Why on earth would you do all of this: I have personally been a part of over 2000 interviews for multiple organizations as both an HR professional and a Hiring Manager, and I have had maybe 50 people call and speak to me directly. What this means for you is simply this is a job search method that very few people are using so it is an easy way to get a free pass to the interview stage while at the same time making it easier for hiring managers too. Think about it; you have limited time as a manager, someone calls you up that meets the qualifications of the job AND obviously goes above and beyond by taking the time to find out about the company the job and contact you, even if you choose not to schedule the interview you are definitely going to make mention of it to the recruiter or HR team working on filling the position.

Step 3 +1: Be Proactive and Create your own job opportunities

Are you reaching out to organizations that you are interested in and setting up times to meet with the individuals that have the ability to hire you? If so, great keep it up, I am sure you are already generating interviews and meet and greets and this will lead you towards the job of your dreams much faster than anything I can tell you about a resume. If not, this is the next step.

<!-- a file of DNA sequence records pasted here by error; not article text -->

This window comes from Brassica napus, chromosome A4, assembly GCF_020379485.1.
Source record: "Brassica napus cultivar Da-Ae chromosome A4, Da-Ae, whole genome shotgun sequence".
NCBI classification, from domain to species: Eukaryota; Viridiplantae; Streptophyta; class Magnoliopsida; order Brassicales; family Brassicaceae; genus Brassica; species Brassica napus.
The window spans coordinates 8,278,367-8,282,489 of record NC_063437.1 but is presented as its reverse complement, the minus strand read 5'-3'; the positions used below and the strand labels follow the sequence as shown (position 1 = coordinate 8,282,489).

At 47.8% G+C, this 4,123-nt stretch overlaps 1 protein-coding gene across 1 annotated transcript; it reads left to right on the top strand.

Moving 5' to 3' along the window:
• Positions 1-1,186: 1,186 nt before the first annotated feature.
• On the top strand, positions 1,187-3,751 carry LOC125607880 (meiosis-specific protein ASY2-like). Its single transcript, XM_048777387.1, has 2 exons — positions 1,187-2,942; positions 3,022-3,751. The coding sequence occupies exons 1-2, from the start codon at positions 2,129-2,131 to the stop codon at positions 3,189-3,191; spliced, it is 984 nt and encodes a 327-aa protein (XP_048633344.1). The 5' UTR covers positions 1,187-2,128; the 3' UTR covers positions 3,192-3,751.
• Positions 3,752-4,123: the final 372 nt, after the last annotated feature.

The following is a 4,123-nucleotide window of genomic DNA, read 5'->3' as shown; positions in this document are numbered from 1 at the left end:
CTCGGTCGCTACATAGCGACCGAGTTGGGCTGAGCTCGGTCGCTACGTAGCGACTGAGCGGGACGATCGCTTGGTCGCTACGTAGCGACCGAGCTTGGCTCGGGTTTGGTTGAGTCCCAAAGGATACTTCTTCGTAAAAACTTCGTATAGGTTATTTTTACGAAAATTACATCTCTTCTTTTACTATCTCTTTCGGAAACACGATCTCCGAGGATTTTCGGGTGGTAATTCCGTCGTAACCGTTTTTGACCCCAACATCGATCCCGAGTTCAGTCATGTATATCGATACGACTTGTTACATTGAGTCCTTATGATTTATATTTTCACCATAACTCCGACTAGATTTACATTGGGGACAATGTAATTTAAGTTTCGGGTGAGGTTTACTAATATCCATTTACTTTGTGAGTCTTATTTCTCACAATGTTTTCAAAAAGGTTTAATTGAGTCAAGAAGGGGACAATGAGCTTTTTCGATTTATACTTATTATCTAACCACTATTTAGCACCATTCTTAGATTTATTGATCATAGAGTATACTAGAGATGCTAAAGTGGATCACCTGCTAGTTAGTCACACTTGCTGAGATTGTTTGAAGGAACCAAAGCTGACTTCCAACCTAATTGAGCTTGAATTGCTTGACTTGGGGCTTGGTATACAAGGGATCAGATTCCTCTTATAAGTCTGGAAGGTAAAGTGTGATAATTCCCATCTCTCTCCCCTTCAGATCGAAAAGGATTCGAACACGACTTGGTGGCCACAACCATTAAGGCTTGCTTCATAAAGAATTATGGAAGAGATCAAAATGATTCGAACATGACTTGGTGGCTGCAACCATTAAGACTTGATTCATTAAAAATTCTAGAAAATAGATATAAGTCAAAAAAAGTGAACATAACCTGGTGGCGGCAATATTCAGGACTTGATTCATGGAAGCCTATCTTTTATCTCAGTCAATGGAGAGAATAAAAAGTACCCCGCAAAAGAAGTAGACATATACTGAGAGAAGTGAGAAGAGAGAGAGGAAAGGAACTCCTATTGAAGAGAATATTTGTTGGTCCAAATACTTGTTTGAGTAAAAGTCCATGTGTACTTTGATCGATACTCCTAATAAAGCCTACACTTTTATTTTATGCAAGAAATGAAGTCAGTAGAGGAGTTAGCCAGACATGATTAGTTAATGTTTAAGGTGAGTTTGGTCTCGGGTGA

In his book 48 Days to the Work you Love, author Dan Miller suggests the fantastic idea of making a list of companies that you are interested in working with regardless of whether or not they have positions available. I believe that this is a great idea because if you already have a relationship with the company guess who they will likely go to if they have a need later on.

 You could easily begin by using the research techniques in Step 3. Then make a phone call simply explaining that you are really interested in their organization and that you would love to schedule 15 minutes with them even if they don’t have a position open now.  Ultimately the jobs that you are looking for are probably going to be hired from a previous relationship, so as you already know, your focus has to be on establishing the relationship groundwork to truly be considered for a position now or opportunity down the road.

The points I detailed above generated me about 20 meetings/interviews and 5 job offers last time I was searching for a new opportunity. All of these  things are simple to do but are outside of the comfort zone of most people looking for the position they really want. What really gets you that job or career you desire is not a great resume, but instead being willing to do the things that others will not. My advice to you is to put your focus in areas that generate results and leave everything else to people providing the piling up resumes that may never see the light of day.

Comment: What has worked for you in the past?